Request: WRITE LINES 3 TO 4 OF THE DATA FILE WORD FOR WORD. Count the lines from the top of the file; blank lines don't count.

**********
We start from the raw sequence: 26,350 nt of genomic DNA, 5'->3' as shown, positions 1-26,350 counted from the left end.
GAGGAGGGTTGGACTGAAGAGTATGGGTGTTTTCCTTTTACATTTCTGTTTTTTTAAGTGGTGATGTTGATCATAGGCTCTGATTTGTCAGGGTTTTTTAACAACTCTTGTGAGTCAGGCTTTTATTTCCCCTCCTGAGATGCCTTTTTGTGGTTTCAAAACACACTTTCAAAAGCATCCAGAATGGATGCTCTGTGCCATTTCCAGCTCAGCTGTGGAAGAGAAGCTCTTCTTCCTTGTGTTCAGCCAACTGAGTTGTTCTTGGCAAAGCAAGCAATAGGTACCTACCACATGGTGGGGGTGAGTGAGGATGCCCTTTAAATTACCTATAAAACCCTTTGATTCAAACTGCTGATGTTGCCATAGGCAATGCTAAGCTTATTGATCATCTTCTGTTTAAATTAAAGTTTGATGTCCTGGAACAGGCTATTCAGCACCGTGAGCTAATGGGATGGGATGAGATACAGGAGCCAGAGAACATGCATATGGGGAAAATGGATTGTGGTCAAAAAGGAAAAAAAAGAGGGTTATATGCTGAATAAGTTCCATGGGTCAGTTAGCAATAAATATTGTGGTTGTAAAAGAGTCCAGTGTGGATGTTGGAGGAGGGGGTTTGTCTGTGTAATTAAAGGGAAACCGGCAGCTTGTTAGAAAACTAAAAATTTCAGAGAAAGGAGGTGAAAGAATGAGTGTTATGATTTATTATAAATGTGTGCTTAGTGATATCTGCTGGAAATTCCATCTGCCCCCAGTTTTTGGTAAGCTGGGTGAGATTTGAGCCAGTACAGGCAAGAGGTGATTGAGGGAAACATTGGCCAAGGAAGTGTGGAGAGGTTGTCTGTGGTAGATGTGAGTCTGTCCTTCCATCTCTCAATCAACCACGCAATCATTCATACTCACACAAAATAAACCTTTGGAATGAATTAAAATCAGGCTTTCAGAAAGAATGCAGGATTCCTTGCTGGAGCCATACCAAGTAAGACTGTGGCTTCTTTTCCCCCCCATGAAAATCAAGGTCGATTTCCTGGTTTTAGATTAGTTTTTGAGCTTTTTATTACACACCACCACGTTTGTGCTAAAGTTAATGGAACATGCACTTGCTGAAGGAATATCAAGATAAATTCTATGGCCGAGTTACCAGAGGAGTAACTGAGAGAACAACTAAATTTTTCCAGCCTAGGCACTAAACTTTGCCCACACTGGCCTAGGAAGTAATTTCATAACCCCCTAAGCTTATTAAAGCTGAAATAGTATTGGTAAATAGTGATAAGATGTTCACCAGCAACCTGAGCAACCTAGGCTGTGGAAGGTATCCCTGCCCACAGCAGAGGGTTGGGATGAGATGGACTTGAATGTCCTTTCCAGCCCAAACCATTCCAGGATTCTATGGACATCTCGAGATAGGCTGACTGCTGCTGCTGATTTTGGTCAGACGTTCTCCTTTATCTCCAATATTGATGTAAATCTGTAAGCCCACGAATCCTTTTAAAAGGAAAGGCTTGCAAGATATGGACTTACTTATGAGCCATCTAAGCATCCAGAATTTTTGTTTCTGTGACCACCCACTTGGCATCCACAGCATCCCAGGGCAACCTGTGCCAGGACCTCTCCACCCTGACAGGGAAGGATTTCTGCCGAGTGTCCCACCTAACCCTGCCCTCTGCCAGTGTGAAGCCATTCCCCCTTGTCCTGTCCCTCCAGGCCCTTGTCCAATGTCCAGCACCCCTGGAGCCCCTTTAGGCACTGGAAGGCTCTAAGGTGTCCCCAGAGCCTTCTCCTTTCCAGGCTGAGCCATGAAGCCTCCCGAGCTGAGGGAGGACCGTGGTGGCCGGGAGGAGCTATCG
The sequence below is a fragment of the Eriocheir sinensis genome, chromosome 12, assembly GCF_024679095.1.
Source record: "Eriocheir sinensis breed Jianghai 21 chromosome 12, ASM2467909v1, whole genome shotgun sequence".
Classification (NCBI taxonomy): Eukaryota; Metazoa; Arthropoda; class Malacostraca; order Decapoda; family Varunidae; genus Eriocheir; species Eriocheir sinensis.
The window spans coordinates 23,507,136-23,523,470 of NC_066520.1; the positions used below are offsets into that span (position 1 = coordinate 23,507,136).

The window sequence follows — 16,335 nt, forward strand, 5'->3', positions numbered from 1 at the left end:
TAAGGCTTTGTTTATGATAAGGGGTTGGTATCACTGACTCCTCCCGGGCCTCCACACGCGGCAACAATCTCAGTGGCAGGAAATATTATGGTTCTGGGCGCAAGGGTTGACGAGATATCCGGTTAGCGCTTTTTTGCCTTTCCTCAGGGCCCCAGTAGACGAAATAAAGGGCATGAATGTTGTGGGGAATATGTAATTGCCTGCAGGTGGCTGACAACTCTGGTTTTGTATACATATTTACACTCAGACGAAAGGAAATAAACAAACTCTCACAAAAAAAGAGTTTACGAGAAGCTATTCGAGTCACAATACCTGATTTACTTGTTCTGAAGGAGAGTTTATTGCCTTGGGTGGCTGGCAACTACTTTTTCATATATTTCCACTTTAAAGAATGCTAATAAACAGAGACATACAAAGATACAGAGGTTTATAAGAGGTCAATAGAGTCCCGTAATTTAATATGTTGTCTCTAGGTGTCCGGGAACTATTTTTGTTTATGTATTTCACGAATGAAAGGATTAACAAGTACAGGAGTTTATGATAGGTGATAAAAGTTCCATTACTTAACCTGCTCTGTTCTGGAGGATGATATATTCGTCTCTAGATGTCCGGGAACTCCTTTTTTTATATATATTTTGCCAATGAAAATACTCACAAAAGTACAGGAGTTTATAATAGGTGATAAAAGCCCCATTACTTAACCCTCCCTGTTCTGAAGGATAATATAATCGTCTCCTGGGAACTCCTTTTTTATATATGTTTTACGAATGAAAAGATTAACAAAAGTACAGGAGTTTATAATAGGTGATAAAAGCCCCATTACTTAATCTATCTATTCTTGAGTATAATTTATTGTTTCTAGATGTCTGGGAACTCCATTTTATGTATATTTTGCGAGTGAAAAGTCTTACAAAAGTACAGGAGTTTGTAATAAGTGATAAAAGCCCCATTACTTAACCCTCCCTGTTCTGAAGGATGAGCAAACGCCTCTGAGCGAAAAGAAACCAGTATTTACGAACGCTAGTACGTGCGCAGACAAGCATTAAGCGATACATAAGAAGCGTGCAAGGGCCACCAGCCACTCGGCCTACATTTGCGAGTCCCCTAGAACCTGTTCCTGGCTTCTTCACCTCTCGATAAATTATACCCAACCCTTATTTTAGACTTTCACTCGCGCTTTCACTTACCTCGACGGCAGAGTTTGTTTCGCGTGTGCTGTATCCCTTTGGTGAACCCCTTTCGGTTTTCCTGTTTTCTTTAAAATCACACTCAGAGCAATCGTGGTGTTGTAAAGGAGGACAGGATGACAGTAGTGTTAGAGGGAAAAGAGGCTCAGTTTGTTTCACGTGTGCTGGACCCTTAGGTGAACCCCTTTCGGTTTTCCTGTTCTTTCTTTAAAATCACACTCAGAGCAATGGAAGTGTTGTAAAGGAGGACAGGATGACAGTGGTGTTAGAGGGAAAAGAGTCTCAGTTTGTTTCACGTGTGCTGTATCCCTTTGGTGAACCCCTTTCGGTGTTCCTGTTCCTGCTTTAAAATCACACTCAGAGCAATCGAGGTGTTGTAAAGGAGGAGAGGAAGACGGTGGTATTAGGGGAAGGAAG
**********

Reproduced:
The sequence below is a fragment of the Eriocheir sinensis genome, chromosome 12, assembly GCF_024679095.1.
Source record: "Eriocheir sinensis breed Jianghai 21 chromosome 12, ASM2467909v1, whole genome shotgun sequence".